David Blask, a colleague of Hill’s at Tulane who runs the Laboratory of Chrono-Neuroendocrine Oncology there, has been studying the effects of melatonin on cancer for almost 40 years. One of his latest studies, published in 2015, found that exposure to bright blue-white light during the day has the opposite effect of light exposure at night: It greatly enhances the release of melatonin and inhibits the proliferation of prostate cancer cells in an animal model.
“We evolved to see bright blue, full-spectrum light during the day and to have complete blackness at night,” Blask says. “Both are really healthy for your circadian system. It’s all about this oscillatory balance under natural conditions between light and dark.”
In a 2005 study, he described what happened when he took melatonin-depleted blood from premenopausal women who had been exposed to light at night and infused it through human breast cancer xenografts in nude rats. The cancer, he found, grew faster.
But cancer is far from the only adverse effect thought to be associated with exposure to light at night. Randy Nelson, professor and chairman of neuroscience at Ohio State University Wexner Medical Center, has published more than two dozen studies done in mice and hamsters showing that light at night increases body weight and anxiety-like behaviors. Satellite studies of outdoor lighting have also found an increased risk of obesity in humans who live in highly lit areas. Hill has co-authored a paper suggesting that the reduced melatonin expression researchers had already associated with aging, and the accompanying loss of circadian rhythms, may underlie the increased risk of virtually all diseases in older adults.
Tired of hearing what light at night may or may not do, younger scientists are clamoring for greater precision — beyond the laboratory setting — in measuring light exposure, melatonin levels and their relationship to disease states.
“You’ve got to know what your quantities are,” says Mariana Figueiro, a professor at the Lighting Research Center at Rensselaer Polytechnic Institute in Troy, N.Y. Speaking in March at a conference on circadian disruption by the National Institute of Environmental Health Sciences, Figueiro called on the field to step up its game. “Until you know the amount of light you’re talking about, the dose, you can’t really say much about the effects. Some researchers will say, ‘Oh my God, if you open up the refrigerator at night you’re going to die from that light.’ ”
Based on her dozens of studies in the field of chronobiology, Figueiro says she finds it implausible that dim light coming through a window shade, or from under a bedroom door, could possibly be bright enough to suppress melatonin — particularly when a person’s eyes are closed during sleep.
“If you’re living in an area with more street light, you’re likely to have more of a night life,” she says. “You probably stay up later, eat later, drink later. That doesn’t mean that the streetlight itself is causing cancer.”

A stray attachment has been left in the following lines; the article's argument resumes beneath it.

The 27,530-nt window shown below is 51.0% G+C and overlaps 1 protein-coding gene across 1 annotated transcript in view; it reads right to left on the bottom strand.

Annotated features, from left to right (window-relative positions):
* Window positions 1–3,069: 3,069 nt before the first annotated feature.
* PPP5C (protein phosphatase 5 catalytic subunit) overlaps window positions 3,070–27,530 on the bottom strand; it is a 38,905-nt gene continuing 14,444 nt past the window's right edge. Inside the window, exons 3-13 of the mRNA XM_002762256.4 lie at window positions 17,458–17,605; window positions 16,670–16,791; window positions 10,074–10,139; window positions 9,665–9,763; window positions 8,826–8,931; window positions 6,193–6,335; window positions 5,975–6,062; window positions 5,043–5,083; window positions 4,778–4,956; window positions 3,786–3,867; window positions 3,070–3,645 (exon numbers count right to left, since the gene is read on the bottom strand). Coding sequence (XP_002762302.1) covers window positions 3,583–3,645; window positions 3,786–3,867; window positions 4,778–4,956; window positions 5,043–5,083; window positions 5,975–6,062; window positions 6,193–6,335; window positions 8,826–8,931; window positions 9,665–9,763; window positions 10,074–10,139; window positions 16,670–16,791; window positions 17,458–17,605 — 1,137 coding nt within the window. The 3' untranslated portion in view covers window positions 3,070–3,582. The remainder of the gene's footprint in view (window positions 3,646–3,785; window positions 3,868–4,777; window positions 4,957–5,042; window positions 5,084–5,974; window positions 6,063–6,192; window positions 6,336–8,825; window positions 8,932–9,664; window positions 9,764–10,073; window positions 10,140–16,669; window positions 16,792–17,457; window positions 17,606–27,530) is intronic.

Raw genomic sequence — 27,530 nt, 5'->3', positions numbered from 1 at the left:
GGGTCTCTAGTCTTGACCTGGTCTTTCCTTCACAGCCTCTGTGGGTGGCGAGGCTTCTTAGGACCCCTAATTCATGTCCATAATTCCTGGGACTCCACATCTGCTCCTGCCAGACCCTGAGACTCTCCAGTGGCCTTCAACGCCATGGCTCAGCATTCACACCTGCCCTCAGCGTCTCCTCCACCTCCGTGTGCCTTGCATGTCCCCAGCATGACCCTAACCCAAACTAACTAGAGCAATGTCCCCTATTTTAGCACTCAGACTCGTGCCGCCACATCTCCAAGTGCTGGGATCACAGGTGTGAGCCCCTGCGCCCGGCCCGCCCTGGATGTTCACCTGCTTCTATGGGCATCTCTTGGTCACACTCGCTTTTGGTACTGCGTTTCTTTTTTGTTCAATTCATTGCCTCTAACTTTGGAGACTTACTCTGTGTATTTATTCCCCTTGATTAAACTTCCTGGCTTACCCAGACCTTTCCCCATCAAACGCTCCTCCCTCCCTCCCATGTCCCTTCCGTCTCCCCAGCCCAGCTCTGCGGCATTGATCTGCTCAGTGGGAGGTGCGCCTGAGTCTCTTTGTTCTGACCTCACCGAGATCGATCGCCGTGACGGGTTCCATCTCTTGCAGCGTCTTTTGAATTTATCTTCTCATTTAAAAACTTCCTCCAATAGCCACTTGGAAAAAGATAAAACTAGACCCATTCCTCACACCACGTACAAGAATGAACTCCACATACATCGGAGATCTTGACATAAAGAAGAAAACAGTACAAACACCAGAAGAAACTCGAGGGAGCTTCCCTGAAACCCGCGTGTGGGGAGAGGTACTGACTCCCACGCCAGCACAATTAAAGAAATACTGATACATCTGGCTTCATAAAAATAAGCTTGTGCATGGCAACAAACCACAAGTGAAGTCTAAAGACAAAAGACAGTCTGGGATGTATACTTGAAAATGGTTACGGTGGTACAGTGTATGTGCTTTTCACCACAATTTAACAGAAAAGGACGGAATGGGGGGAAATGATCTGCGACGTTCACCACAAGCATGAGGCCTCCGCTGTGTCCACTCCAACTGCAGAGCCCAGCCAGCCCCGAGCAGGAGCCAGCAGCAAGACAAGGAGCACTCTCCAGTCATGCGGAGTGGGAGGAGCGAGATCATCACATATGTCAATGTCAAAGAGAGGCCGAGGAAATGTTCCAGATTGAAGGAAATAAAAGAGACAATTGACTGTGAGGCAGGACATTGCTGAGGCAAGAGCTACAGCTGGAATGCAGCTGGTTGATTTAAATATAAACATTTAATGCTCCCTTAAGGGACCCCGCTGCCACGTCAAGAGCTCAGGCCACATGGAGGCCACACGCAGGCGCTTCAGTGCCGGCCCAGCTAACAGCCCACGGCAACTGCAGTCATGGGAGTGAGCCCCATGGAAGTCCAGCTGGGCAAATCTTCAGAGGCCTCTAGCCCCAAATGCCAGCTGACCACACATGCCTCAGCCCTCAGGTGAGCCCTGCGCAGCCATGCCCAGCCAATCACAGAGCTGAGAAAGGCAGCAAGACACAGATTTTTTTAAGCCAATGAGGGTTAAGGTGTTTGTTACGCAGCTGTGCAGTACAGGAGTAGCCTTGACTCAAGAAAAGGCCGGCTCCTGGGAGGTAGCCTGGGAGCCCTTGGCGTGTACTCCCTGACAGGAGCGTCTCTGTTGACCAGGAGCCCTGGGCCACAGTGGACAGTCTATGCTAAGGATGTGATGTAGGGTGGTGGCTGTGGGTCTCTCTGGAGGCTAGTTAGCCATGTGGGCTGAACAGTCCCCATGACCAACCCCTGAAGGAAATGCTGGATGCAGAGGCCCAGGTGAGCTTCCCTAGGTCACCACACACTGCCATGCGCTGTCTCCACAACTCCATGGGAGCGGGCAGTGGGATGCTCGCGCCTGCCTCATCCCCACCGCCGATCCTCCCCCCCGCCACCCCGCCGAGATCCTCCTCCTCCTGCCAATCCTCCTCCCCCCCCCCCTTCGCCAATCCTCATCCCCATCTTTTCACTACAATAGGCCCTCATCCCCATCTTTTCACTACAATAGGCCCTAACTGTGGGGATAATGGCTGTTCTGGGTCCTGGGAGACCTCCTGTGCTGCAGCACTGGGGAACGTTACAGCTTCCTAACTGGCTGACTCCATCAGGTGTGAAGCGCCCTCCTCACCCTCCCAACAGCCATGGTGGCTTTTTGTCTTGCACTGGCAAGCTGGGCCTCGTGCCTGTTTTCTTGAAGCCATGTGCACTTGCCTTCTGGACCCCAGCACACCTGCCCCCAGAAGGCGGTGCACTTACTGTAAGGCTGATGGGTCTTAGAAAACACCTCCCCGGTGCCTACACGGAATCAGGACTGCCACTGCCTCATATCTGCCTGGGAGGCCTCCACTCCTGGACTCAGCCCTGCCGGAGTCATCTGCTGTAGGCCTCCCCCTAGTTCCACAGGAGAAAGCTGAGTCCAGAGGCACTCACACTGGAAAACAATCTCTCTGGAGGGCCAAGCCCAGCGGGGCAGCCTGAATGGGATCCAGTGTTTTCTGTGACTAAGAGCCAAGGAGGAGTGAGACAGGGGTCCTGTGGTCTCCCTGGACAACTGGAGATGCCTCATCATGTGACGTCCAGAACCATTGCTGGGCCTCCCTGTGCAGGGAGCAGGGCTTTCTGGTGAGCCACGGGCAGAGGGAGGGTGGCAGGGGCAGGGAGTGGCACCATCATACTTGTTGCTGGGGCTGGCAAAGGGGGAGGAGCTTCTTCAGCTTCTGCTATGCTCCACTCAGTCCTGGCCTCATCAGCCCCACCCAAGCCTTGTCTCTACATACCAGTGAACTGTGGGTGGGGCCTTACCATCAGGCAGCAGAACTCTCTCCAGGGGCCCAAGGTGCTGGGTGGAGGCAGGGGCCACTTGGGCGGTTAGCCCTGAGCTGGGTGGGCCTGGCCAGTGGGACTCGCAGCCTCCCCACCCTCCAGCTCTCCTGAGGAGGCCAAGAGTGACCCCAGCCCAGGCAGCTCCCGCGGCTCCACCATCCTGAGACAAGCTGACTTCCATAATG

In response to the studies that link levels of outdoor light at night to cancer risk, she published a study measuring light levels at bedroom windows, inside bedrooms and at the corneas of female schoolteachers, finding no consistent link to the satellite-measured levels of outdoor light.
Another researcher seeking to bring increased rigor to the field is Eva Schernhammer, associate professor in the Department of Epidemiology at the Harvard School of Public Health. Despite having published three dozen studies on the hormone, she says, “we still do not know enough about melatonin. We have imperfect measures for doing research on its effects. If you take a morning urinary measure of melatonin, for instance, that gives you only the average level during the entire night.”
Although Italian researcher Paolo Lissoni has published studies suggesting that melatonin supplementation appears to improve cancer survival, Schernhammer says, “the problem with his papers is they haven’t really randomized people properly. They leave you with a bit of a question mark.”
To find out if avoiding light at night truly reduces disease risk, or if an evening dose of melatonin has the same benefit, large and properly randomized trials are necessary. But to convince funding agencies that such trials are warranted, Schernhammer says, existing data from smaller studies first need to be pooled and analyzed.
“We submitted a proposal to pool worldwide data on melatonin and breast cancer risk,” she says. “A pooled analysis would allow us to either put the melatonin story to rest or to have the data necessary to support a large randomized trial. But the National Cancer Institute wasn’t interested.”
For now, about all that researchers are certain of is that artificial light at night distorts our circadian rhythms and is associated with all sorts of bad health outcomes, perhaps for no other reason than that we’re up and about, eating and drinking, at a time when we should be sleeping.
Whether a lifestyle in remote Madagascar, enjoying bright light by day and deep darkness by night, will directly result in reduced risk of cancer, obesity, depression and more remains unproven.
But it sure will make for a suprachiasmatic view of the Milky Way.
[This article originally appeared in print as "Let There Be Dark."]